Source

For an ecommerce business, this would mean sharing user-generated content (UGC), images of your product with context and with humans in them. Like this:

Source: ReallyGoodEmails

4. Have something to talk about

This, right here, forms the foundation of your newsletter’s personality.

Nothing beats good content that offers value and shares opinion. It gets people talking. And, it helps you stand out from the rest.

Let’s break this personality trait down to actionable bits:

Share your opinion

A pandemic taking over human lives? The BLM movement on the rise? Say something. Take your stand and talk about it. But be careful: don’t land yourself in hot water every time a trend picks up. Share measured opinions occasionally.

Offer value, value, and then some more

This is why you talk about stuff that your audience wants to talk about. Word of caution: don’t overload your reader with too much value at one time. Even the Triple Stacker King fails to hold your taste buds’ attention after you’re full.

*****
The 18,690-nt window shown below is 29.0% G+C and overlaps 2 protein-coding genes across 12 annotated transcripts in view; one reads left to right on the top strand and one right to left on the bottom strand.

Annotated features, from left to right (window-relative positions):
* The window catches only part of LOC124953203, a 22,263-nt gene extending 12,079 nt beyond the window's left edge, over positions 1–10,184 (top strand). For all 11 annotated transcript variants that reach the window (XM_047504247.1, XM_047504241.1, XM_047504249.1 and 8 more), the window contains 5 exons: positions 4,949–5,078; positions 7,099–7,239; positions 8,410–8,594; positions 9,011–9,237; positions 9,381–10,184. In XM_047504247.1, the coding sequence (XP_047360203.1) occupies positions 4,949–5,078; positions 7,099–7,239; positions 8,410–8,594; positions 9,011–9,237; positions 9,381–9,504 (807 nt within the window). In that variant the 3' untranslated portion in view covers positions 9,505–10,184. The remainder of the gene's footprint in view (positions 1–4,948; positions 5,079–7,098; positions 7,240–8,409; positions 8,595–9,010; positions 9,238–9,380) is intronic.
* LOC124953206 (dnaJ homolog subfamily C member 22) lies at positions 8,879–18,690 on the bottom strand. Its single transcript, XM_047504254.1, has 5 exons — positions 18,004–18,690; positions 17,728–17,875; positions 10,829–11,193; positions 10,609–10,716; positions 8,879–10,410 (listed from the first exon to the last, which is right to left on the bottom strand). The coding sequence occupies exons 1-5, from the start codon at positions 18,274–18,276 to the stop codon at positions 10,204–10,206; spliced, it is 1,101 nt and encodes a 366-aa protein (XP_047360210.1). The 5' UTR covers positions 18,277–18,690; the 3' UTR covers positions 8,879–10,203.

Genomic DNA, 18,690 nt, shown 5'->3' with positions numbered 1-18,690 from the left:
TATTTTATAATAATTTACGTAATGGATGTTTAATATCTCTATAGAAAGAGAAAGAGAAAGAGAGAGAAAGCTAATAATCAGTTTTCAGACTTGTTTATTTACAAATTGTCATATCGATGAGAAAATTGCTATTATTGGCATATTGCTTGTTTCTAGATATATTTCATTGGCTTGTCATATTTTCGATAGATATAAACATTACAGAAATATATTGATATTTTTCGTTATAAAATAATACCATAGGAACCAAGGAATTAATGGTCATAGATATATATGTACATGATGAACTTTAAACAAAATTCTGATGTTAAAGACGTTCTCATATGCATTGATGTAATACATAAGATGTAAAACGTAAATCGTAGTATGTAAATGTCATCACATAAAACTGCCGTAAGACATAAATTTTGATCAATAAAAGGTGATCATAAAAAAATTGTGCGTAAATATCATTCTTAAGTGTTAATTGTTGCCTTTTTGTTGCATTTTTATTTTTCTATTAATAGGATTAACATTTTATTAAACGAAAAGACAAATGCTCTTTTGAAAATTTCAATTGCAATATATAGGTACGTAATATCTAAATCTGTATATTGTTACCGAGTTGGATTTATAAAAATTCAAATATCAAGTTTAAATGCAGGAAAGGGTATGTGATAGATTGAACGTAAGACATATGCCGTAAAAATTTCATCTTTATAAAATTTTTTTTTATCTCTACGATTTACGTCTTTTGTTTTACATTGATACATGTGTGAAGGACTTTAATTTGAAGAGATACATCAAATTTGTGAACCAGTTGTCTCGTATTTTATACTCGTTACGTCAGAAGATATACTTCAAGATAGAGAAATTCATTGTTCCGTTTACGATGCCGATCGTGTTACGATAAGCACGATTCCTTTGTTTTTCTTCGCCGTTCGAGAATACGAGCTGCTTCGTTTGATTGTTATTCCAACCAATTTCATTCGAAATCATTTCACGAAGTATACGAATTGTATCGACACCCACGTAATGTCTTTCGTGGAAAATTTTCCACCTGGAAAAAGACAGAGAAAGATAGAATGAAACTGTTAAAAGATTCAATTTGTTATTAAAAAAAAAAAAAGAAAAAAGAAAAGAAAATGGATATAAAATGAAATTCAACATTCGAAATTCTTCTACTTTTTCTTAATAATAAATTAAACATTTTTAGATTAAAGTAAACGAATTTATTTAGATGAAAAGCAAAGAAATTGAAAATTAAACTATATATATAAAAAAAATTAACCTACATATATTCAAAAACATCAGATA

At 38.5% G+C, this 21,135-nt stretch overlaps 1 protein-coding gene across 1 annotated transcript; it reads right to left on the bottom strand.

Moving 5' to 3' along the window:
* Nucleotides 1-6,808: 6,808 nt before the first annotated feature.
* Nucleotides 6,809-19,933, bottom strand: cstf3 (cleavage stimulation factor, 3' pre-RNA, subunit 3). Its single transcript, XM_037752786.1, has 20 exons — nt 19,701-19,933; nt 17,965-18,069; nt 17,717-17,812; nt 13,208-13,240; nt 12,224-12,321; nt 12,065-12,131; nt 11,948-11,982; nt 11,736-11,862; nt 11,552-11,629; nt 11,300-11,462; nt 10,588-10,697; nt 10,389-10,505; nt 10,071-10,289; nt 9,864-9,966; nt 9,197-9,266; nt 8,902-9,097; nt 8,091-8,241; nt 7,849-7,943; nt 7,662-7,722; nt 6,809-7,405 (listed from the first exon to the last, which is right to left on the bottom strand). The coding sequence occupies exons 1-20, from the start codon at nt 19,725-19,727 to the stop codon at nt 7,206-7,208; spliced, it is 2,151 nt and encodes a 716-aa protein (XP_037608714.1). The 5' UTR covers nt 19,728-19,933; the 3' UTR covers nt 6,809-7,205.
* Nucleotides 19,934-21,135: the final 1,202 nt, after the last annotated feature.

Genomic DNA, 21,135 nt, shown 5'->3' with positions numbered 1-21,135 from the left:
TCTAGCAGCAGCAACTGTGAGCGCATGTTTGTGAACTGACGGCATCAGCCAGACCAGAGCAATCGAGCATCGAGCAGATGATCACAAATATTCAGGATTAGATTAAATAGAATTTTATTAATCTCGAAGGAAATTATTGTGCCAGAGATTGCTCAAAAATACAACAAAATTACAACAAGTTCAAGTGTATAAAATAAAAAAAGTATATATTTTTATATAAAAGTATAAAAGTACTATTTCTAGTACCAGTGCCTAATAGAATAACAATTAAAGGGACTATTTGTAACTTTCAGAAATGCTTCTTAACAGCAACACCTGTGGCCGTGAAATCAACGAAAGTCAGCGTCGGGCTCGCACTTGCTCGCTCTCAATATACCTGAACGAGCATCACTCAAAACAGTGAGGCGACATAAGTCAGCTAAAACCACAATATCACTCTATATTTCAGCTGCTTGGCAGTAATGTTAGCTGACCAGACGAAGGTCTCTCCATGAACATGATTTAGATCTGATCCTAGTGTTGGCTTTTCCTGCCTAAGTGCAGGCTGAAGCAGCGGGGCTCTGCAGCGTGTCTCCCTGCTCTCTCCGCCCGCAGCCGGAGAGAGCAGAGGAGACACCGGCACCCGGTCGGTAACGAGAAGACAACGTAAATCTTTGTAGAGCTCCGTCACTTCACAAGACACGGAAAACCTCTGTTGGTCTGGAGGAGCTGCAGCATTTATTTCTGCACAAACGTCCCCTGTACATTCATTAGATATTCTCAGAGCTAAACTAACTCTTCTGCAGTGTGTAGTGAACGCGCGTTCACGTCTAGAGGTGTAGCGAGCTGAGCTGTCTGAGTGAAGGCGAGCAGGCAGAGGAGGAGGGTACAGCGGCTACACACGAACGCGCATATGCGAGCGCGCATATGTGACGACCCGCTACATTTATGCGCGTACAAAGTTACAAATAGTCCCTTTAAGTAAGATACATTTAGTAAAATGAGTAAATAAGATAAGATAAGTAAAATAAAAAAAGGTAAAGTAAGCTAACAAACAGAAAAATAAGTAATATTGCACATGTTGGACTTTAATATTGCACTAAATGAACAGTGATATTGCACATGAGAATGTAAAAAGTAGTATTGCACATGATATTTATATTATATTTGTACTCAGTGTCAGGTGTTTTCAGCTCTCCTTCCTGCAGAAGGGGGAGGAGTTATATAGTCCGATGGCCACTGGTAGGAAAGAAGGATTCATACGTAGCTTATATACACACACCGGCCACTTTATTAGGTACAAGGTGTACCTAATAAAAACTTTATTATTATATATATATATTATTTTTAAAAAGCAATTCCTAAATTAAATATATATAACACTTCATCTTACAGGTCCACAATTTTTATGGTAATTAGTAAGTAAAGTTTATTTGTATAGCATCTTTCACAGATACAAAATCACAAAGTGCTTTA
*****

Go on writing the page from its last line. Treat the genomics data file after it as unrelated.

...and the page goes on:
So, pick out 1-2 points to talk about and elaborate. Serving a mix up of multiple info nuggets can be tough for the brain to digest, choking readers with an information-overload.

Spice up your content with interesting stories and facts

Stories do a top notch job in holding your audience’s attention – they’ve been doing so since our ancestral times.

To tell a story in your newsletter, consider sharing a personal anecdote. Or, find a historical story to begin your email as this newsletter does:

Source

Alternatively, talk facts – ones that both educate and entertain your audience. Throw them randomly in your conversation as Grammarly does in the email below or add them to a dedicated fact section.

  

5. Talk like you’re talking to a friend

This will send the I’ve-a-warm-personality signal to your readers. Guaranteed.